I'm 51 and Bilbo-free. Somehow
The film version of "The Hobbit," directed by Peter "Lord of the Rings" Jackson, opens Dec. 14. Like any movie adapted from a novel — there have been a lot lately, and more to come, including "
This piece first ran in Printers Row Journal, delivered to Printers Row members with the Sunday
Some will approach the film from the perspective of an intimate friendship with Bilbo and Gandalf and Smaug the Magnificent. Some from that subset inevitably believe that if they change anything for the movie version, their lives will be over.
For these literalists, the idea of paying money to see what interesting new ideas a director and a screenwriter can bring to a well-thumbed literary mainstay is a joke. Adaptation should be synonymous with transcription. Shouldn't it?
I always go back to
Or take Robert James Waller's massively popular novel "The Bridges of Madison County," one of the silliest love stories ever published. As with the more recent "Twilight" books, a screenwriter couldn't lose with these properties. The best (or least lame) of the "Twilight" films, the first two, are considerable upgrades from their sources. And "The Bridges of Madison County," newly toughened up for director
These are easy; it's easy to improve limp prose. It's tougher to find any sort of cinematic success with
Wright wanted his take on these endlessly self-theatricalizing characters to unfold in and around an old theater, so that the audience slipped in and out of the theatrics, often without realizing the action had turned realistic (in the scenes of country life). It's more of a statement than a blood-pumping solution to the adaptation problem, but at least it's something. And
But Russell is a smart filmmaker and a generous storyteller: He brings to life an entire messed-up Philadelphia family, widening the focus to make sense of those who know the protagonist best. The protagonist is played by
"Silver Linings Playbook" had its fans in book form, but not the way the international best-seller
The film works, too, and some people are kuh-RAY-zee for it. Fetching as much of it is, I don't know if I'm capable of falling in love with any film hatched in this corner of the digital uncanny valley, with computer effects amping nearly every key moment. Lee's film is a work of taste and relative restraint, full, nonetheless, of sights to behold, from flying fish on down. But it's more engineering than poetry. A quick revisit to one of my favorite films, Carroll Ballard's "The Black Stallion" (taken from Walter Farley's adventure novel), told me what I was missing from the very worthy "Life of Pi." "Life of Pi" has everything and more; "The Black Stallion" has everything without the "more."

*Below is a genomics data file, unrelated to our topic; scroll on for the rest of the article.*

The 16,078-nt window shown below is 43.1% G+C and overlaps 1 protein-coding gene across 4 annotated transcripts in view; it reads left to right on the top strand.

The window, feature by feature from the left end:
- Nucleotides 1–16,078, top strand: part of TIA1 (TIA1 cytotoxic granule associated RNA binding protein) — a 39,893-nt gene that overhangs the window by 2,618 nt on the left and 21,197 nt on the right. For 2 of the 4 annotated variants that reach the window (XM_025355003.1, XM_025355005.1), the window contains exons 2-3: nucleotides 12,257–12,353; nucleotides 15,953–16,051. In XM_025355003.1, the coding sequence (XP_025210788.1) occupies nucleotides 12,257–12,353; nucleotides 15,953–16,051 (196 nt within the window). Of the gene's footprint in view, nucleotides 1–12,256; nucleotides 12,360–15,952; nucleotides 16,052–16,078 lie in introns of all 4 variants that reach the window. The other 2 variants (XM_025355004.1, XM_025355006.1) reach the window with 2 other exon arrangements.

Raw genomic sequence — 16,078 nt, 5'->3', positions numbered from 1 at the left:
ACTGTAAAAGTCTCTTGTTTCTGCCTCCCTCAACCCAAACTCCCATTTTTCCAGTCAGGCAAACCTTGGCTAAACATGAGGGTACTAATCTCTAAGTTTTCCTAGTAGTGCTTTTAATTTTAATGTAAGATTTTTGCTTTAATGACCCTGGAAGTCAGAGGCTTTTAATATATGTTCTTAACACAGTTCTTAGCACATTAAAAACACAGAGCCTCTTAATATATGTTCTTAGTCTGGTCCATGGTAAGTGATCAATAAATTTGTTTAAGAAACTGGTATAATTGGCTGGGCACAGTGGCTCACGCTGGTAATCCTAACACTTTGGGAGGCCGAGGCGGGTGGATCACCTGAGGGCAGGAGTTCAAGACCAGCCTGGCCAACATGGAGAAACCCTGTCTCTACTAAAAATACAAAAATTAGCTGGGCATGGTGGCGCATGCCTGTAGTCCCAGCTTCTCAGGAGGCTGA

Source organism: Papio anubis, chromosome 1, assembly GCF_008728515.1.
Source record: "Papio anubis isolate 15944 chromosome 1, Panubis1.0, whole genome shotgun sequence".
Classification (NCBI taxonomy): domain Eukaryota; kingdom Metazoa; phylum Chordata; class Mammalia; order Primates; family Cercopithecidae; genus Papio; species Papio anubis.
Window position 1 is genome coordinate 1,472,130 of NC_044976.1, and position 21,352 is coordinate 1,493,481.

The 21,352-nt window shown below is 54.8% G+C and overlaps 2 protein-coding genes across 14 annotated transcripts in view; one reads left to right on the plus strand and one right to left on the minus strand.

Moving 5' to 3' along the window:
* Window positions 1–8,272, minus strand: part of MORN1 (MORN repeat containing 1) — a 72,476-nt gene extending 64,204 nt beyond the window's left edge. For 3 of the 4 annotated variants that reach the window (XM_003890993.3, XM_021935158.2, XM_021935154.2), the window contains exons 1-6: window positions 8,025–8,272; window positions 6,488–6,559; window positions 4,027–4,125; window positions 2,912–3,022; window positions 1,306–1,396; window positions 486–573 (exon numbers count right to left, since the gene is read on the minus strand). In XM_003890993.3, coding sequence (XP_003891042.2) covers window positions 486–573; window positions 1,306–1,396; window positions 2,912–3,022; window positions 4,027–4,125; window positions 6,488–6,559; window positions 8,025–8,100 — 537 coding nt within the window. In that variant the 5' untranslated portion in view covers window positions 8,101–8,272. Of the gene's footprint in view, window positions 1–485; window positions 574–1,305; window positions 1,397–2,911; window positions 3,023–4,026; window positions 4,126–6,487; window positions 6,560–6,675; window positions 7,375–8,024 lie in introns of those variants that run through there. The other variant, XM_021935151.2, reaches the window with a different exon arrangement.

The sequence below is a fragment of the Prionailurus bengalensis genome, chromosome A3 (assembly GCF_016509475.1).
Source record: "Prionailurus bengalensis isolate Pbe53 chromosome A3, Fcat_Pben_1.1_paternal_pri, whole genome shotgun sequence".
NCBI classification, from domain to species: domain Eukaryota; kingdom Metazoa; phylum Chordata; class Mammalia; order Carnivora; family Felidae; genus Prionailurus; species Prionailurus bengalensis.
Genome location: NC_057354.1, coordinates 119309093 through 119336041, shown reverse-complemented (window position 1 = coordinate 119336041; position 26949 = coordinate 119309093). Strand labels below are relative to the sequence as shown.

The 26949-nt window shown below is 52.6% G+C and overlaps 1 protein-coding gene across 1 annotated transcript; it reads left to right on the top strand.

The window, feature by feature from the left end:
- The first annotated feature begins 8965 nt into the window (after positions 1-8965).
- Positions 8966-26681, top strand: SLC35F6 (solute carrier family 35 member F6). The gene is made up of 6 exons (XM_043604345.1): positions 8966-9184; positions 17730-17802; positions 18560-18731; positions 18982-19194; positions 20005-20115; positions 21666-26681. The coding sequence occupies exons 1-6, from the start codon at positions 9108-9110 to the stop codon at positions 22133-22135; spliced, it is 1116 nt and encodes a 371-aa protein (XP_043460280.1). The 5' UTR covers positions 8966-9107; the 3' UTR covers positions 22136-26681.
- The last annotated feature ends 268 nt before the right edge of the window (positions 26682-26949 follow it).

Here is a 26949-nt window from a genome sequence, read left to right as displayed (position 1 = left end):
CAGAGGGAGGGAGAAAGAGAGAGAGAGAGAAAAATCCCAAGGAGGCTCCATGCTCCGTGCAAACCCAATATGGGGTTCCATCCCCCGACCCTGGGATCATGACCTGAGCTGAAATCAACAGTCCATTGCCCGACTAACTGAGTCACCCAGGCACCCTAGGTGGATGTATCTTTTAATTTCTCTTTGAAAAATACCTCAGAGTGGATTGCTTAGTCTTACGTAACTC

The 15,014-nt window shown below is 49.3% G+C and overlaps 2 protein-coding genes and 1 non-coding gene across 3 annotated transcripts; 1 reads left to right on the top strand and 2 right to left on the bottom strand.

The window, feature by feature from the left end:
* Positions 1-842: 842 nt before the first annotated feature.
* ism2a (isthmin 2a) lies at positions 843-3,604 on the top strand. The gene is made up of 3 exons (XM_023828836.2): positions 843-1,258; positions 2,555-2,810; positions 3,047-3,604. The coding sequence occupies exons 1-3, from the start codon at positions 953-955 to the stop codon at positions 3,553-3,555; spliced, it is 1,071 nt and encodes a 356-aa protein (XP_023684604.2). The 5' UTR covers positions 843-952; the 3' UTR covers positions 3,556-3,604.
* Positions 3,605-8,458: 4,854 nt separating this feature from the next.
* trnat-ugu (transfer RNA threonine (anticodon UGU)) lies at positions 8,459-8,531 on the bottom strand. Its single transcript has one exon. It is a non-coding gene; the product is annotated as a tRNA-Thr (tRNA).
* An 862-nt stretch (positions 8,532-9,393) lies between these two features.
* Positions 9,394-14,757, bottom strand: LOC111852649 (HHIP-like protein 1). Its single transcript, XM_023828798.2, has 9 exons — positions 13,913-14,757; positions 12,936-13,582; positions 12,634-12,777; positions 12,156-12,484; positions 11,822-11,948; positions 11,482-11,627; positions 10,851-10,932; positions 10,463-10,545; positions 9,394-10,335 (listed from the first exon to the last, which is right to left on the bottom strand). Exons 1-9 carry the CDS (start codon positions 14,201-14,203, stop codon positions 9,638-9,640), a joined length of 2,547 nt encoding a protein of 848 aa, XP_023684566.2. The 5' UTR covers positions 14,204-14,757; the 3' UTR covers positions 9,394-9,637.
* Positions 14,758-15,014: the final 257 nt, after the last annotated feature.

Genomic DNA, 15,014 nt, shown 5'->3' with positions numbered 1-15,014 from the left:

Perhaps "Life of Pi," long considered unfilmable, should go on the shelf with
And the hell of it is, there's not a single guideline in the art and craft of adapting a novel to the screen that can be followed with confidence. The best movies made from books are scrupulous, high-fidelity achievements, such as
Literary-sounding adaptations don't work; take a look at the more recent "All the King's Men," and tell me Steven Zaillian's script works, in any way. But hold on a second. What is Spielberg's latest film, "Lincoln," if not a consciously literary-sounding project, freely adapted from a small section of Doris Kearns Goodwin's nonfiction account "Team of Rivals," adapted by playwright and screenwriter
So. I hope that clears that up. The key to a successful film adaptation of a book, great or small, is simple: Remain simultaneously true and unfaithful to the source, its spirit and its letter, and your movie will fail.
Or, sometimes, fly.
Michael Phillips is the Tribune's film critic.